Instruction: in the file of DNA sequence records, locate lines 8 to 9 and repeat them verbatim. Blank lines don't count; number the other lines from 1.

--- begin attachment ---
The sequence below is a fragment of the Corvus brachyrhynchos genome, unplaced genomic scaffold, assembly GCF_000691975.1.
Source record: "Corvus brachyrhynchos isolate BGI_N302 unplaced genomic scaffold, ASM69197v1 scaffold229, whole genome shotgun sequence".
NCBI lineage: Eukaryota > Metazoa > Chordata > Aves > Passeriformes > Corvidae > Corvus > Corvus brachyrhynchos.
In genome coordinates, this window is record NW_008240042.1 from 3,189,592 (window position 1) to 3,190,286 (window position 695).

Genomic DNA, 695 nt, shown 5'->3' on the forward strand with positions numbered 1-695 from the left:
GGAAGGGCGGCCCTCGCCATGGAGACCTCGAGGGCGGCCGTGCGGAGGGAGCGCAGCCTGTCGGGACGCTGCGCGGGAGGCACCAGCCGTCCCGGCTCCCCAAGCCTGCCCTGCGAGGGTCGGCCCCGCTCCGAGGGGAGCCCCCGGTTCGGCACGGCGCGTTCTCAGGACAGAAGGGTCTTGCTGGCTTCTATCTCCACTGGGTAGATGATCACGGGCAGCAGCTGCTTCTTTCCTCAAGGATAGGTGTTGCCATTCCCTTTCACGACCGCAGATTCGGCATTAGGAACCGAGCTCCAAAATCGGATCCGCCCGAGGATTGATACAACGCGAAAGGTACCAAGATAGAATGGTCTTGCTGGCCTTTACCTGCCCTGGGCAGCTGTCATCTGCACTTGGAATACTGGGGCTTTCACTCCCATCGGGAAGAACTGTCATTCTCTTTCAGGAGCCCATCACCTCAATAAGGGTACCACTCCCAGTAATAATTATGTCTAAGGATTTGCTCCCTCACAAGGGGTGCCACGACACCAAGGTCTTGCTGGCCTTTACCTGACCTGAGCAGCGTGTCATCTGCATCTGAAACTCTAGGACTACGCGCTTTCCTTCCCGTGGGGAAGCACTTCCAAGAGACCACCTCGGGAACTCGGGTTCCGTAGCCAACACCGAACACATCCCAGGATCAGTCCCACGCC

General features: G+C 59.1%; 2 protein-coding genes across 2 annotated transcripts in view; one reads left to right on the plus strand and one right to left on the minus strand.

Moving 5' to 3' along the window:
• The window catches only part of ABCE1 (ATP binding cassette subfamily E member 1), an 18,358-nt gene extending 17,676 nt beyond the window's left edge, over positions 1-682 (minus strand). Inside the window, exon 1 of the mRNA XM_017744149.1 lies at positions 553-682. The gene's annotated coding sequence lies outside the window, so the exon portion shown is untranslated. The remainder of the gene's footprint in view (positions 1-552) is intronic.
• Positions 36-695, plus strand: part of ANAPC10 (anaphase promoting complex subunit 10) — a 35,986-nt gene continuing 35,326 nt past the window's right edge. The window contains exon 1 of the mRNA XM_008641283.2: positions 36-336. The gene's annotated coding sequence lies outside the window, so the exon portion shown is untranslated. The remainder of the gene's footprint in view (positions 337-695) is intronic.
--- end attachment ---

Moving 5' to 3' along the window:
• The window catches only part of ABCE1 (ATP binding cassette subfamily E member 1), an 18,358-nt gene extending 17,676 nt beyond the window's left edge, over positions 1-682 (minus strand). Inside the window, exon 1 of the mRNA XM_017744149.1 lies at positions 553-682. The gene's annotated coding sequence lies outside the window, so the exon portion shown is untranslated. The remainder of the gene's footprint in view (positions 1-552) is intronic.